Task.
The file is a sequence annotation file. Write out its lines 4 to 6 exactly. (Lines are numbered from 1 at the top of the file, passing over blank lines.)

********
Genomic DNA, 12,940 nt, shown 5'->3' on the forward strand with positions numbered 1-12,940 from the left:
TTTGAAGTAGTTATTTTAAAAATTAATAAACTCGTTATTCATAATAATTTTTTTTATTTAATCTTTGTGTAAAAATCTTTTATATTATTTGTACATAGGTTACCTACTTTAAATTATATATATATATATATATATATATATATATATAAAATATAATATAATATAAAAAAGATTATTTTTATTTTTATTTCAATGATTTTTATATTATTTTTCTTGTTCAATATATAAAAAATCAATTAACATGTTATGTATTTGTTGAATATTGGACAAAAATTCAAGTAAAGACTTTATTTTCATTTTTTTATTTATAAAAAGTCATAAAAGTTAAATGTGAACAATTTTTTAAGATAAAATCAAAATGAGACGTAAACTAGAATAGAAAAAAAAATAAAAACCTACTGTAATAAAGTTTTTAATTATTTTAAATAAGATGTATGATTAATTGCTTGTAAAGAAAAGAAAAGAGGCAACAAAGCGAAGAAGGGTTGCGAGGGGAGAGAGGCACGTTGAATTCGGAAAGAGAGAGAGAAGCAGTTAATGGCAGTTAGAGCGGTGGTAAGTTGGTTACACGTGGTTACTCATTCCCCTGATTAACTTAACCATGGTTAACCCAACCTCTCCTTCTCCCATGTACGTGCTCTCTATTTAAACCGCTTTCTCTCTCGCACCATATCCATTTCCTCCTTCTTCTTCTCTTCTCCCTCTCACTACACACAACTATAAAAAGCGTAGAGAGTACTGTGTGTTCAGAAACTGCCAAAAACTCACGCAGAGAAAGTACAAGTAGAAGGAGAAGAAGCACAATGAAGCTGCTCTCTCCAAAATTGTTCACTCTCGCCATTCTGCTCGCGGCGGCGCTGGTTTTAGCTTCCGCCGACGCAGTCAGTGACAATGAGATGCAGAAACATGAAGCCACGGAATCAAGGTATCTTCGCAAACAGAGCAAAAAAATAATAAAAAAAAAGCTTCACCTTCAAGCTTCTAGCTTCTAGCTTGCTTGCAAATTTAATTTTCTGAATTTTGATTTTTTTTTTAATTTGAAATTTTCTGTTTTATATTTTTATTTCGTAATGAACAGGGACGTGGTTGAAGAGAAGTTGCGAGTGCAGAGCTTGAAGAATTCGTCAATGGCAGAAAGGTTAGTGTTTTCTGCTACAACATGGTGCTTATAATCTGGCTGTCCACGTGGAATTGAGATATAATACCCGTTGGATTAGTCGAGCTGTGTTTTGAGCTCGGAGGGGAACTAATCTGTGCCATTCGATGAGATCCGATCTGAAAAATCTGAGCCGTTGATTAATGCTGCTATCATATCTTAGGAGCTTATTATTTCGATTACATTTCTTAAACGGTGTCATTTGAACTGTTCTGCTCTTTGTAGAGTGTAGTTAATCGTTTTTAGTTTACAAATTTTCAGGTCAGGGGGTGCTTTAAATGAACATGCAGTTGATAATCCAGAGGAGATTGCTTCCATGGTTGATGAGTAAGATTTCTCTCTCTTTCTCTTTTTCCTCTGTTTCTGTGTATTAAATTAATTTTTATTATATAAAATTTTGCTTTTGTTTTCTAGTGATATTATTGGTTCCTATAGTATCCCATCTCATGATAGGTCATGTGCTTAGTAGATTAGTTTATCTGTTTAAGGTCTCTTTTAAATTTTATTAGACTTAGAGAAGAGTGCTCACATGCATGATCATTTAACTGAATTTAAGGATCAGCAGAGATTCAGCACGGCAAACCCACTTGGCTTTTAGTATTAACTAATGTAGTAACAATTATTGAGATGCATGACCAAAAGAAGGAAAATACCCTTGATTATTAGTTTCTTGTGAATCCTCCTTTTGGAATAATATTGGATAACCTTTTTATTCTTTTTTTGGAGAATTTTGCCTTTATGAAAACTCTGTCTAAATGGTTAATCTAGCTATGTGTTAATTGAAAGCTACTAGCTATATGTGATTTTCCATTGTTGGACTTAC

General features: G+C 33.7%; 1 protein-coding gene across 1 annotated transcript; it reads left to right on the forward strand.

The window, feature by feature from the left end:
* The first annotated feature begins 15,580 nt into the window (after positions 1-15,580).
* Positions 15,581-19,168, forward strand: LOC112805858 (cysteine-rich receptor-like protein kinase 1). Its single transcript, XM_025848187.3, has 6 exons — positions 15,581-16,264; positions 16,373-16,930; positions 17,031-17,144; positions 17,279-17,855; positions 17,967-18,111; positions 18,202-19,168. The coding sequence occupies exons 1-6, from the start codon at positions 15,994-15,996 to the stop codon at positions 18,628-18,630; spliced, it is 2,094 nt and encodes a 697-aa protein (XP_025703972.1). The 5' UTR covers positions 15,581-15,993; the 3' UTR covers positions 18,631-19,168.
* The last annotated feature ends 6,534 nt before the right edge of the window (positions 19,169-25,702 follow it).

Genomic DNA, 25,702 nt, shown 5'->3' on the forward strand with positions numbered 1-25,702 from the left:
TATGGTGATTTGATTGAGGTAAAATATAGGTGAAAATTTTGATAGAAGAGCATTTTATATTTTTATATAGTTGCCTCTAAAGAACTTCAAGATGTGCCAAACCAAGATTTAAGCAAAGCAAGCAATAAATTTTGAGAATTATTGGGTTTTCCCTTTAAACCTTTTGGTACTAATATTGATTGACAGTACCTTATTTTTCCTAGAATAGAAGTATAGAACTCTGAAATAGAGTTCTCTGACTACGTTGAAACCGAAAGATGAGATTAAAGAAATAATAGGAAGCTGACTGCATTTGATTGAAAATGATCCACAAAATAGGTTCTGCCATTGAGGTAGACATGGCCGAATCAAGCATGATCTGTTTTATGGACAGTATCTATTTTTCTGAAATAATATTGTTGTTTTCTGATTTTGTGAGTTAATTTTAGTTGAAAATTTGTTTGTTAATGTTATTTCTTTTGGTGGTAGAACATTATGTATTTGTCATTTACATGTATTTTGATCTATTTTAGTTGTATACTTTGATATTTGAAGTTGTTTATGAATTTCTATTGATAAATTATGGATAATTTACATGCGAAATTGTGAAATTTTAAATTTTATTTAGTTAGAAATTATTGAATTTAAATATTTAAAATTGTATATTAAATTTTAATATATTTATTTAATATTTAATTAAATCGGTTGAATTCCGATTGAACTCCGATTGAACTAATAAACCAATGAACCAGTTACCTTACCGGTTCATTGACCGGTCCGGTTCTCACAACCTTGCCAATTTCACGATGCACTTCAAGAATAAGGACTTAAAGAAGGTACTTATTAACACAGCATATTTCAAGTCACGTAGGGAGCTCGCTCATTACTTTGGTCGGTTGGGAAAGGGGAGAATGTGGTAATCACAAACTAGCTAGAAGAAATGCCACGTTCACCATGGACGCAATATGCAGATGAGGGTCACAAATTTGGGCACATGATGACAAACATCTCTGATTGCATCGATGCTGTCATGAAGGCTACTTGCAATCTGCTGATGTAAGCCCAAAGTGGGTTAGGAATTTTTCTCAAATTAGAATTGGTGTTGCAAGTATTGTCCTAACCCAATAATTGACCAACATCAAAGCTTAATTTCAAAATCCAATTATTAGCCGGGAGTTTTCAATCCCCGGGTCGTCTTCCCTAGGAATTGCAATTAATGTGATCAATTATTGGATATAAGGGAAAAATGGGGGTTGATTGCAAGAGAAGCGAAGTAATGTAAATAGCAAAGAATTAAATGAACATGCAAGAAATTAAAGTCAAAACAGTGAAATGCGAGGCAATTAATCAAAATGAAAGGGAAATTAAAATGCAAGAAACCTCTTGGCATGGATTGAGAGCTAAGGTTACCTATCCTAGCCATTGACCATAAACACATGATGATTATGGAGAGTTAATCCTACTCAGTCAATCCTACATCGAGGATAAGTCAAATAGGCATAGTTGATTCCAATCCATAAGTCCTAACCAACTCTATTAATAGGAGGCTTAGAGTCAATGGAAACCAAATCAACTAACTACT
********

The window, feature by feature from the left end:
* The first annotated feature begins 15,580 nt into the window (after positions 1-15,580).
* Positions 15,581-19,168, forward strand: LOC112805858 (cysteine-rich receptor-like protein kinase 1). Its single transcript, XM_025848187.3, has 6 exons — positions 15,581-16,264; positions 16,373-16,930; positions 17,031-17,144; positions 17,279-17,855; positions 17,967-18,111; positions 18,202-19,168. The coding sequence occupies exons 1-6, from the start codon at positions 15,994-15,996 to the stop codon at positions 18,628-18,630; spliced, it is 2,094 nt and encodes a 697-aa protein (XP_025703972.1). The 5' UTR covers positions 15,581-15,993; the 3' UTR covers positions 18,631-19,168.